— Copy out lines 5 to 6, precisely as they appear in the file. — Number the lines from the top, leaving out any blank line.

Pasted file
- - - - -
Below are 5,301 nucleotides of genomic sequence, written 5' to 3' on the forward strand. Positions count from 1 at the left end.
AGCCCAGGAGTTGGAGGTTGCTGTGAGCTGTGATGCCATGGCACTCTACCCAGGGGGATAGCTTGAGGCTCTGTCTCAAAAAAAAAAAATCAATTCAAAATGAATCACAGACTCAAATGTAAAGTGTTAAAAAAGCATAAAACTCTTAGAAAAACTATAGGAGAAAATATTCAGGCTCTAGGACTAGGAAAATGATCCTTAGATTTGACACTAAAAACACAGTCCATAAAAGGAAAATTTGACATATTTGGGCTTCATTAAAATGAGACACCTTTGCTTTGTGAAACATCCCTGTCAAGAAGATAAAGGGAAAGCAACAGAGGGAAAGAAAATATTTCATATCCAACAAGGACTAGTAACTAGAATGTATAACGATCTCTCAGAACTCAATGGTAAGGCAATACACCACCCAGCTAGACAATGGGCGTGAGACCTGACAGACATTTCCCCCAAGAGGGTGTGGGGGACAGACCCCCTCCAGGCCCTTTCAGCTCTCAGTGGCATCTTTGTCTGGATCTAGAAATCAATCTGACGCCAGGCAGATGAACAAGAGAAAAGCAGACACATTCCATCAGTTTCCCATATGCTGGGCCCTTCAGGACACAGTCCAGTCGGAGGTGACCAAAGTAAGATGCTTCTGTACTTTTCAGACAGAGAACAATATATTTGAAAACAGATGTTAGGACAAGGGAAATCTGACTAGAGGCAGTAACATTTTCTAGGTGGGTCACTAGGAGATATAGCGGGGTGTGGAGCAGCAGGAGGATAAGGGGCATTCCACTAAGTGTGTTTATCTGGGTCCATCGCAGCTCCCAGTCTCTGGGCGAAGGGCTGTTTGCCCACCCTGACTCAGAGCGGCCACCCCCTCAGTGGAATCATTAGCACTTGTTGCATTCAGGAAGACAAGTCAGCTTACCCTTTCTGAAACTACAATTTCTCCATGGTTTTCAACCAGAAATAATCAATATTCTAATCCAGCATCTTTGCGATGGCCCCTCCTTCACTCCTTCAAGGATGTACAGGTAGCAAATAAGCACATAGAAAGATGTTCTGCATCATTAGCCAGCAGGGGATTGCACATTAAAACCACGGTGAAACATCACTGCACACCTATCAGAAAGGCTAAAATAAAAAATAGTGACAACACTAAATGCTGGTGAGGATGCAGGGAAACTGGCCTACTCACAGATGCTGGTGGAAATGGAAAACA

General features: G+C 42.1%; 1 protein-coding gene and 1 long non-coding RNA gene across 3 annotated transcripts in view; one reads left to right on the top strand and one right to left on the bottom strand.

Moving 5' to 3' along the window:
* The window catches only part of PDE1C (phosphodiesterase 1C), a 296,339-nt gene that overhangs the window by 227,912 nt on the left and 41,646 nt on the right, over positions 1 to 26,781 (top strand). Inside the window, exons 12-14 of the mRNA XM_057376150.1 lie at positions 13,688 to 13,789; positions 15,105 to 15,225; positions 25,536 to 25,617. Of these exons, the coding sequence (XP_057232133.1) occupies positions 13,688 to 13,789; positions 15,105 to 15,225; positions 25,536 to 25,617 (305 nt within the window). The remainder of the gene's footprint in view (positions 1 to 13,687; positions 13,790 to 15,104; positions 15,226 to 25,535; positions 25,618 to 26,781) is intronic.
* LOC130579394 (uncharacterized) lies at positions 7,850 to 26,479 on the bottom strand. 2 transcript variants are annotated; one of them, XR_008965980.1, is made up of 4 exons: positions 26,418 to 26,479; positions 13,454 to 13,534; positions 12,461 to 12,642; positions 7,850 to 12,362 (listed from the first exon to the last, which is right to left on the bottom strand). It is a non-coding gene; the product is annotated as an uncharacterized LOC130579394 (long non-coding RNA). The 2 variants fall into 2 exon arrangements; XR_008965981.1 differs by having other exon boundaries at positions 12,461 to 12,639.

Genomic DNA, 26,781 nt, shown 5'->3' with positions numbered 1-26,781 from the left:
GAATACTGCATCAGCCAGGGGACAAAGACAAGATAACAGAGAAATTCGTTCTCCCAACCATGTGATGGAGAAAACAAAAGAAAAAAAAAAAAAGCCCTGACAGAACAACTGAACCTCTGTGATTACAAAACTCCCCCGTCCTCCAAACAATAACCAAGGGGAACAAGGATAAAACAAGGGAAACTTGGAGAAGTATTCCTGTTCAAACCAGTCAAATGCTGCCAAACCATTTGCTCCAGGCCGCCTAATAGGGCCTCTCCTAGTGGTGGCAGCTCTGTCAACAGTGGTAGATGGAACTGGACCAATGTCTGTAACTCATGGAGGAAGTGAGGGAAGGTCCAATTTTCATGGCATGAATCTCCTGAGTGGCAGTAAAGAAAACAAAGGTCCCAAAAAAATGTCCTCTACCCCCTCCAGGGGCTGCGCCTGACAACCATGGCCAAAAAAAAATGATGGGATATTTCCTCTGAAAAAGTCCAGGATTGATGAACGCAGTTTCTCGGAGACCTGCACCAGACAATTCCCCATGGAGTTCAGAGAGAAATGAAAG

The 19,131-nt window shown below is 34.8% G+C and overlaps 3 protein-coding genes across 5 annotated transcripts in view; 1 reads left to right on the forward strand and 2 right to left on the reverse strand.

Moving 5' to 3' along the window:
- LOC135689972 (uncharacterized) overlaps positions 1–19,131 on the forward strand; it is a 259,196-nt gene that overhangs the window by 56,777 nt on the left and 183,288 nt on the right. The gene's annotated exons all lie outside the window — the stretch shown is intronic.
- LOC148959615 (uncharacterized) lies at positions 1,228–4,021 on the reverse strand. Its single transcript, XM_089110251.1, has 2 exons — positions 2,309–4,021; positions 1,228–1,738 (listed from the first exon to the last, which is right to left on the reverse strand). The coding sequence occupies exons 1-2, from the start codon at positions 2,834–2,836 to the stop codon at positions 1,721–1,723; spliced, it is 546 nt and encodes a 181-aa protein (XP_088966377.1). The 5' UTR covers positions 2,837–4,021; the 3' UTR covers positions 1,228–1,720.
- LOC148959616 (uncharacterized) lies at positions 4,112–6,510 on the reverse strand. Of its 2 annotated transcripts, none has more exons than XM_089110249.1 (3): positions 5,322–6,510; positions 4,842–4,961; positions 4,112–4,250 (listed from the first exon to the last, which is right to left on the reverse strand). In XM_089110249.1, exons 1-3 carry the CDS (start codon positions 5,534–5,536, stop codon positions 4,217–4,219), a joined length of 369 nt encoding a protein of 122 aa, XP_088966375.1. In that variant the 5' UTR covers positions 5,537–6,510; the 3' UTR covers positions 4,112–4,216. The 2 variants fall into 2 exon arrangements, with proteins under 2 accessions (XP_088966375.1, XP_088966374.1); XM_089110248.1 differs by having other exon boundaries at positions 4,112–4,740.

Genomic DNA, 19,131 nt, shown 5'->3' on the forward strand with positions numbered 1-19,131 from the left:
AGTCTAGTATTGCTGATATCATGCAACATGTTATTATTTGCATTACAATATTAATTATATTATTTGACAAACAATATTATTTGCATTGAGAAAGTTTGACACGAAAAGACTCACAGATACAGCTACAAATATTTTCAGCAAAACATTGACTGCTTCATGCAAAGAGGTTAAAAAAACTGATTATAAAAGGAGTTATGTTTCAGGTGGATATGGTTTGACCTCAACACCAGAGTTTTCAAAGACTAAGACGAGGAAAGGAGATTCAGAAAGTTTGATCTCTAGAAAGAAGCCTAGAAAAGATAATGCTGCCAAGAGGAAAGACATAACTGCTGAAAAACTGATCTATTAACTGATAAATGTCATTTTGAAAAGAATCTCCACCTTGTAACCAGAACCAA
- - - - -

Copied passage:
* The window catches only part of PDE1C (phosphodiesterase 1C), a 296,339-nt gene that overhangs the window by 227,912 nt on the left and 41,646 nt on the right, over positions 1 to 26,781 (top strand). Inside the window, exons 12-14 of the mRNA XM_057376150.1 lie at positions 13,688 to 13,789; positions 15,105 to 15,225; positions 25,536 to 25,617. Of these exons, the coding sequence (XP_057232133.1) occupies positions 13,688 to 13,789; positions 15,105 to 15,225; positions 25,536 to 25,617 (305 nt within the window). The remainder of the gene's footprint in view (positions 1 to 13,687; positions 13,790 to 15,104; positions 15,226 to 25,535; positions 25,618 to 26,781) is intronic.
* LOC130579394 (uncharacterized) lies at positions 7,850 to 26,479 on the bottom strand. 2 transcript variants are annotated; one of them, XR_008965980.1, is made up of 4 exons: positions 26,418 to 26,479; positions 13,454 to 13,534; positions 12,461 to 12,642; positions 7,850 to 12,362 (listed from the first exon to the last, which is right to left on the bottom strand). It is a non-coding gene; the product is annotated as an uncharacterized LOC130579394 (long non-coding RNA). The 2 variants fall into 2 exon arrangements; XR_008965981.1 differs by having other exon boundaries at positions 12,461 to 12,639.